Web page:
Sue Spitulnik

Flash Fiction and personal thoughts



New Life – flash fiction

Trying to focus on paperwork in the Iraqi heat had Michael agitated. The only positive, he was inside. Then he heard the words, “The babies are out.” He grabbed his binoculars and joined the parade leaving the building. They raced passed a lone guy loading a truck, went to the far fence and raised their glasses. Michael enjoyed the moment then returned to the loader. “I’ll do this, you go have a look.”

“Thanks, Sarge.”

The newbie joined the group and after guidance, saw the hares playing on the burned remains of a jeep roof half-buried in the sand.


Written in response to  Charli Mills March 19, 2020, prompt from Carrot Ranch Literary: In 99 words (no more, no less), write a story about a rabbit on the roof. Or many rabbits. Why are they there? Explain the unexpected, go into any genre. Go where the prompt leads!

Let’s Go “Mudding”

Note: This is not a paid advertisement for Jeep. 

Have you ever been “mudding”? If you like communing with nature, driving (or riding) over rough trails, don’t  mind getting dirty, and have a sense of adventure, I recommend “mudding” in a 4 X 4. Yes, you need that four-wheel drive to get over or through some of the terrain in the mountains. Hills work if you don’t have mountains near by.

In my younger days, I lived in Tacoma, Washington. I worked mornings, so had the afternoons to drive up into the mountains, to downtown Seattle or to the coast.  All were just an hour away, in different directions. I had a Chevy-Luv pick-up myself and loved to drive the relatively flat, but steep, logging roads near Mt. Rainier. I would find a place to get my baby truck off the road, so a logging truck could get by if necessary, then just sit on my tailgate and let the wilderness view calm my inner self. Nothing like it.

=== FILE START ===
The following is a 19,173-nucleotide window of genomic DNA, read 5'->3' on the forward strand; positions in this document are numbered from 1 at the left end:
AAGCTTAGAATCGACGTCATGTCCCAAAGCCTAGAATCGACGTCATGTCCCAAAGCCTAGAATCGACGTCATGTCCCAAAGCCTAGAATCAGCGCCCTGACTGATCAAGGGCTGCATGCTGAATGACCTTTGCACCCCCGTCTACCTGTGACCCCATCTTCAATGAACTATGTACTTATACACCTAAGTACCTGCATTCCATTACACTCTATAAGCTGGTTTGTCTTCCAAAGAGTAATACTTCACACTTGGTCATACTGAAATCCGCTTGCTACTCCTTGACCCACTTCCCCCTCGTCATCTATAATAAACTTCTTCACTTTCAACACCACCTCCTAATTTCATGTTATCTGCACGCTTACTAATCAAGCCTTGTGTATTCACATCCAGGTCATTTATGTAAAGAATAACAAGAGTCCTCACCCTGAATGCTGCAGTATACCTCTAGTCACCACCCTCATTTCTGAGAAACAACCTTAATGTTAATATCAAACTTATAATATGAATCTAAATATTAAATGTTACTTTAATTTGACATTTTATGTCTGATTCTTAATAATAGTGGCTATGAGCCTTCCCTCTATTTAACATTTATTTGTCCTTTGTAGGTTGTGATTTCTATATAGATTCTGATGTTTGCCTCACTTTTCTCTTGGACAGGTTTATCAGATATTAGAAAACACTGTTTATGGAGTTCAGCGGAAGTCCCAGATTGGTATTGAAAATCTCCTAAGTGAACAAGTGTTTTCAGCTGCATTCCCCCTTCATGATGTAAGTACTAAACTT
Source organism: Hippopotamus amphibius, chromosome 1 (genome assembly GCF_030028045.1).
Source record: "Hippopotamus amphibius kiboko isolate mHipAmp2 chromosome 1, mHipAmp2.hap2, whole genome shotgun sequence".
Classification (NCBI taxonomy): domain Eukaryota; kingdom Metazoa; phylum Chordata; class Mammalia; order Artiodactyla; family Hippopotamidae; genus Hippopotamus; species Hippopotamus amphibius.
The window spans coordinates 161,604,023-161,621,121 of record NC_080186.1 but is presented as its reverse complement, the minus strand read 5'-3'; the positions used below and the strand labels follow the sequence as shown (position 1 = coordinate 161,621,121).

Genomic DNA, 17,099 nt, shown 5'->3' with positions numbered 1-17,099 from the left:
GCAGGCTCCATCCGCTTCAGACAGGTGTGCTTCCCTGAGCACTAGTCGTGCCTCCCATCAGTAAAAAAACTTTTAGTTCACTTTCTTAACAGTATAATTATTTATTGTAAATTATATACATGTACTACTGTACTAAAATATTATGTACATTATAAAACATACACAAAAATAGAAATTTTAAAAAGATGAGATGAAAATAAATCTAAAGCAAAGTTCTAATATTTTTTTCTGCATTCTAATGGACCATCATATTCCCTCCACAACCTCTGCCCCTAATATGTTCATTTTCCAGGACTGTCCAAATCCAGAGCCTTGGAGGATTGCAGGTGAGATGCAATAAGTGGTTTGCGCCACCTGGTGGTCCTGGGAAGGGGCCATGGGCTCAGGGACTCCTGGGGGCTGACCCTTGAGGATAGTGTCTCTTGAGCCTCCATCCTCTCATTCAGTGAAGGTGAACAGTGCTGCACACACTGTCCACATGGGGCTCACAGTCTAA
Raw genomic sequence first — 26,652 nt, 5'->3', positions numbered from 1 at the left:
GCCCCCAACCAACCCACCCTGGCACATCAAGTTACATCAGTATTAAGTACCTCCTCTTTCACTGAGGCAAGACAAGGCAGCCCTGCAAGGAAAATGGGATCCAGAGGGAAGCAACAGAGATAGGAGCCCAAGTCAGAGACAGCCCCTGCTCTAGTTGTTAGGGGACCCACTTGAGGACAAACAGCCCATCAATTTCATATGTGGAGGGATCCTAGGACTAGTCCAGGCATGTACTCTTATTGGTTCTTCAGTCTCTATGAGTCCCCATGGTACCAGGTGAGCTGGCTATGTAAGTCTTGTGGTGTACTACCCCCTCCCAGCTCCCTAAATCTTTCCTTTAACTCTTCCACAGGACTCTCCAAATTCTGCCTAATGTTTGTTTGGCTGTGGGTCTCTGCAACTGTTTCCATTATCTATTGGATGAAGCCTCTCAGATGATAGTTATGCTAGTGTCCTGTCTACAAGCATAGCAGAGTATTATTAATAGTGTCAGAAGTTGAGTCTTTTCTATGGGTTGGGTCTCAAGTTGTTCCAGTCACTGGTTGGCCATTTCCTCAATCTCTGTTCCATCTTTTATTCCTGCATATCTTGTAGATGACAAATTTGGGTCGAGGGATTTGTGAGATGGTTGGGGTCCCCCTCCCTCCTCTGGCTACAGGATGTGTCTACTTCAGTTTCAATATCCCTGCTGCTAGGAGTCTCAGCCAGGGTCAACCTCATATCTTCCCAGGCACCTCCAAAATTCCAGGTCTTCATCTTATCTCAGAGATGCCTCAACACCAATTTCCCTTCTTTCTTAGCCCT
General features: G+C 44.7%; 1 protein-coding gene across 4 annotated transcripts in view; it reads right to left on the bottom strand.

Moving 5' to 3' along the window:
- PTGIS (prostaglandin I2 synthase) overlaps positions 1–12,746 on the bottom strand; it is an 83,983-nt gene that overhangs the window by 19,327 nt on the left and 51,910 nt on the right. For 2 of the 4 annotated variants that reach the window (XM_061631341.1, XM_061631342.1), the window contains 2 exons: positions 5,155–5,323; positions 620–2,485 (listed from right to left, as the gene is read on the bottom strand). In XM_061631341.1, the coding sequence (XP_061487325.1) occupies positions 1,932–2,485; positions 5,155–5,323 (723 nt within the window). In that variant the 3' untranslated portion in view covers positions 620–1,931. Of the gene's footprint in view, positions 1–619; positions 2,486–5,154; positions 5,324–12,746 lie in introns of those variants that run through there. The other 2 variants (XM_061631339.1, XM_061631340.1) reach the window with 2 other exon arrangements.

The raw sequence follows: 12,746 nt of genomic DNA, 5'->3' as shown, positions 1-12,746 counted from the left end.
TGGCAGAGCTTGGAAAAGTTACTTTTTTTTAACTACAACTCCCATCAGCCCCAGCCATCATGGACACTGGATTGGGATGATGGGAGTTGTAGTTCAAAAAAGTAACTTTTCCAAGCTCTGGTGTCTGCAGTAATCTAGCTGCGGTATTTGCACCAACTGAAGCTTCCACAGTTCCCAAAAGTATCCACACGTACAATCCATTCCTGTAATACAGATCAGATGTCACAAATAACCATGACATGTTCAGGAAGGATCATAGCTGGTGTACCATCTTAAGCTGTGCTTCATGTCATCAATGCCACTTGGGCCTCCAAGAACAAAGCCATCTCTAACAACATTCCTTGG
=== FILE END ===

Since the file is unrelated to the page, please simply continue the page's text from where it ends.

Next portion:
Sometimes I went with a friend that had a larger pick-up. He knew where the trails were and he would drive carefully over tree roots, across small streams, and even over boulders. It was a very bumpy, but breathtakingly beautiful ride. I didn’t treat my truck like he did his, but then, he could fix his if something happened.

A new guy started working where I did that had a Jeep 4 X 4 . I wasn’t shy then, or afraid of much. I asked him if he went “mudding” and could I go too. He gave me an odd look, as he was quite a bit younger, but said, “Yeah. When do you want to go?” I don’t remember the timing, but I sure remember the experience. We went the day after a good rain, and instead of avoiding the water filled ruts on the logging roads, he drove straight into them, as fast as he dared. Then he looked for some rougher terrain to prove his jeep could make it through the mud without getting stuck. The thought process was like a child stomping in mud puddles to see how high the water will fly. And of course, the jeep was left dirty as a sign of a successful “mud run”. I must say, it was exhilarating. I didn’t pay as much attention to the scenery, but I could describe the moment of fear when the windshield was blackened by dirty water and you couldn’t see where you were going for a second.

Currently my old back wouldn’t be able to handle the bumpiness of a good “mudding” day, but I sure have a wonderful memory of the time I got to do it. I highly recommend doing it at least once, in a Jeep 4 X 4 if possible.

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